When American Gertrude Ederle became the first woman to swim across the English Channel, she claimed a historic victory for herself, her country, and women everywhere.
BEFORE MARK SPITZ AND MICHAEL PHELPS, THERE WAS GERTRUDE EDERLE. As sports writer Tim Dahlberg describes in the lively true story America’s Girl: The Incredible Story of How Swimmer Gertrude Ederle Changed the Nation (St. Martin’s Press, $26), 20-year-old Ederle made waves in 1926 when she cut a confining bathing suit into an ersatz bikini, slathered herself with grease, and, on her second attempt, became the first woman to swim across the English Channel. She made it in 14 hours and 39 minutes, two hours faster than any of the five men who had done it before her.
Ederle’s motivation was not money or personal recognition (though she had already won the latter when she took home one gold and two bronze medals at the 1924 Paris Olympics). In fact, she made the journey only at the urging of her sister Margaret. She wasn’t trying to make a political statement, either, but her accomplishment was no less inspiring to the repressed women of that era, who were frowned upon for smoking and might have been harangued for wearing immodest beach attire -- i.e., bathing suits without woolen leggings underneath or skirts attached at the waist. Ederle’s niece, Mary Ederle Ward -- who collaborated with Dahlberg as well as with author Brenda Greene on America’s Girl -- said in a recent interview that Ederle swam out of fierce patriotism, “to bring the glory home to America.”
Ederle may not have swum the channel in search of notoriety, but she proved quite the sensation anyway. She received a congratulatory telegram from President Calvin Coolidge, and the Daily News presented her with the red Buick roadster she’d long wanted. Upon returning to New York City, she was feted with a parade before two million spectators as bands played “Let Me Call You Sweetheart,” the song she had hummed to keep herself in good spirits while in the water.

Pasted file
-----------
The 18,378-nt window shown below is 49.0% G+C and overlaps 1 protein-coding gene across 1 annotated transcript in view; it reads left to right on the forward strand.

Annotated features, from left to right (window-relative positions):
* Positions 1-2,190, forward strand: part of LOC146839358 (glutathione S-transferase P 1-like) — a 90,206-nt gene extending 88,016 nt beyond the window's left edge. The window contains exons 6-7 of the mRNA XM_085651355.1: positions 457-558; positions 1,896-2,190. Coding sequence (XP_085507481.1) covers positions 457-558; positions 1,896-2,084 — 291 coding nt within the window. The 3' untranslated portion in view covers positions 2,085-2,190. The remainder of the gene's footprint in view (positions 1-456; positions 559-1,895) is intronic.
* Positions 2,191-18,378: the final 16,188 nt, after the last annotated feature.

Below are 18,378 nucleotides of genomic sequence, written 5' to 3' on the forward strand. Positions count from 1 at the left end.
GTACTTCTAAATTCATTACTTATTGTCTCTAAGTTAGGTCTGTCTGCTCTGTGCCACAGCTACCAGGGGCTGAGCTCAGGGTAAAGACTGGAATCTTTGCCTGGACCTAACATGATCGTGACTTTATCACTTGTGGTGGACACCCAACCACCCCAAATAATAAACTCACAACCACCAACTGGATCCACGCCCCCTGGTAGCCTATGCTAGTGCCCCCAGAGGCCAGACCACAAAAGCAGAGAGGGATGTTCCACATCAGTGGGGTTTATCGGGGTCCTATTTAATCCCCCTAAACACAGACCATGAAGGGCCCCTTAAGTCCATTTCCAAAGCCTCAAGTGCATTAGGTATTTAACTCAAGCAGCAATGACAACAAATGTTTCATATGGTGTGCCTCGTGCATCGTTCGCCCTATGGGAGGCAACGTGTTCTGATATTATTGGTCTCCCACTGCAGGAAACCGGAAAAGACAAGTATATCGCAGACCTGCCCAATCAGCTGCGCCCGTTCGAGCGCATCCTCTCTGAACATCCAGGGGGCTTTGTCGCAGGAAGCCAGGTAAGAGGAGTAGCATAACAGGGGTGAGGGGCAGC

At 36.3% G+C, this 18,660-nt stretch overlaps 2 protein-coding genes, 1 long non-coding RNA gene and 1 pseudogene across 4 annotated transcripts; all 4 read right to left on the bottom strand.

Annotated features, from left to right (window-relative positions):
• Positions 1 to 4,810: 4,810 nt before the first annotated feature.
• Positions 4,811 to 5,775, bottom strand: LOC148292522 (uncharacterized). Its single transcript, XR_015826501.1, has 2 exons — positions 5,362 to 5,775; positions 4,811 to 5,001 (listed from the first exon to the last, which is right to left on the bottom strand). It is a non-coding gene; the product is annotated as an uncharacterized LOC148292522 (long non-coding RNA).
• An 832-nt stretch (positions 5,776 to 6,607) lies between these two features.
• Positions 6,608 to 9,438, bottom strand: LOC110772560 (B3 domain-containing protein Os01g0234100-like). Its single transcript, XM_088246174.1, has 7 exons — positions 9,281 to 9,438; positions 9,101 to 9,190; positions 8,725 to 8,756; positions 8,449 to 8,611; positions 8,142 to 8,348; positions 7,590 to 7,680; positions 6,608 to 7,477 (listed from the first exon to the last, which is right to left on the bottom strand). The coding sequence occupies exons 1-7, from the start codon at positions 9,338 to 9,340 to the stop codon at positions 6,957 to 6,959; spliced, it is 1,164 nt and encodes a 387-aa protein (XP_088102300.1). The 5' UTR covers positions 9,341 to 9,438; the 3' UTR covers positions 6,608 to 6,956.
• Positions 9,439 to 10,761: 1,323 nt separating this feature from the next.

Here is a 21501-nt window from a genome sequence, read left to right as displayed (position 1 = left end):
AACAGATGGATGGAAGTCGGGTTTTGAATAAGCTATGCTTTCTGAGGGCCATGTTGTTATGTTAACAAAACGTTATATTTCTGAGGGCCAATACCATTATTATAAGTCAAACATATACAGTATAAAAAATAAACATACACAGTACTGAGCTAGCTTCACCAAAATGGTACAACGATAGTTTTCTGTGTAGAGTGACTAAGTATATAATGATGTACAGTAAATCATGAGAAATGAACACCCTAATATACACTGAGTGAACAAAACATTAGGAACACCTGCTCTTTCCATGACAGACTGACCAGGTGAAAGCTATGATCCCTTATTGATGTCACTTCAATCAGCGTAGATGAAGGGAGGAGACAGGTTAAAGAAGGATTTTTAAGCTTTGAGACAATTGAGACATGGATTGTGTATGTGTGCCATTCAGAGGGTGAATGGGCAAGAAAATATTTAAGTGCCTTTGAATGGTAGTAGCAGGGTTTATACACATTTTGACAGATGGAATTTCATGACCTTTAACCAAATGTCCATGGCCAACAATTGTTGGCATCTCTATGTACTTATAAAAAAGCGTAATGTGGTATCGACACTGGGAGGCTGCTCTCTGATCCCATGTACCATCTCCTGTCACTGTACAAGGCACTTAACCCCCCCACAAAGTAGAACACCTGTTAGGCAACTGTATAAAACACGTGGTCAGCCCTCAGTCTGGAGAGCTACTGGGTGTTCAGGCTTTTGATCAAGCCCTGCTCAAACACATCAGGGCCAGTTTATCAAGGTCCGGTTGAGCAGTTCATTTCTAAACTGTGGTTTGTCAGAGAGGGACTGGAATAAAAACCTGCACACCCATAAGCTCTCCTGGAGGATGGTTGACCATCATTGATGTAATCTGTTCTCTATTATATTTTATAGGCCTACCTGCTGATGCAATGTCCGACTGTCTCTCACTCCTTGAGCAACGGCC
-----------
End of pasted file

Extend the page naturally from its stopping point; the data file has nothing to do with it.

Dahlberg expertly depicts the flurry that surrounded Ederle’s feat and her homecoming. He -chronicles the heavy coverage of her in newspapers, which regaled readers with such details as Ederle’s favorite soda-fountain treat (a strawberry marshmallow frappé) and the special affinity she showed for the bathtub as a child. The year of her record-setting swim, readers of Hearst newspapers voted Ederle their favorite athlete, ahead of home-run king Babe Ruth and tennis player Helen Wills.
Though Ederle herself wasn’t one for words -- “It’s wonderful,” was about the extent of the speech she gave after her welcome-home parade -- her joyful innocence spills from these pages. She seems to have never known a cynical moment, even as her star faded in the years following her fabled swim and her hearing, already poor due to childhood measles, dwindled further. For a time, Ederle traveled with a professional swimming vaudeville act that was popular due to her national fame. She continued to love the water and even taught swimming to deaf ¬children -- something she found extremely rewarding -- but she would never splash across the front pages again. She died in 2003 at the age of 98. Dahlberg gives his guileless subject a deserving resurrection, and the resulting book yields the nostalgia-inducing power of a sepia photograph.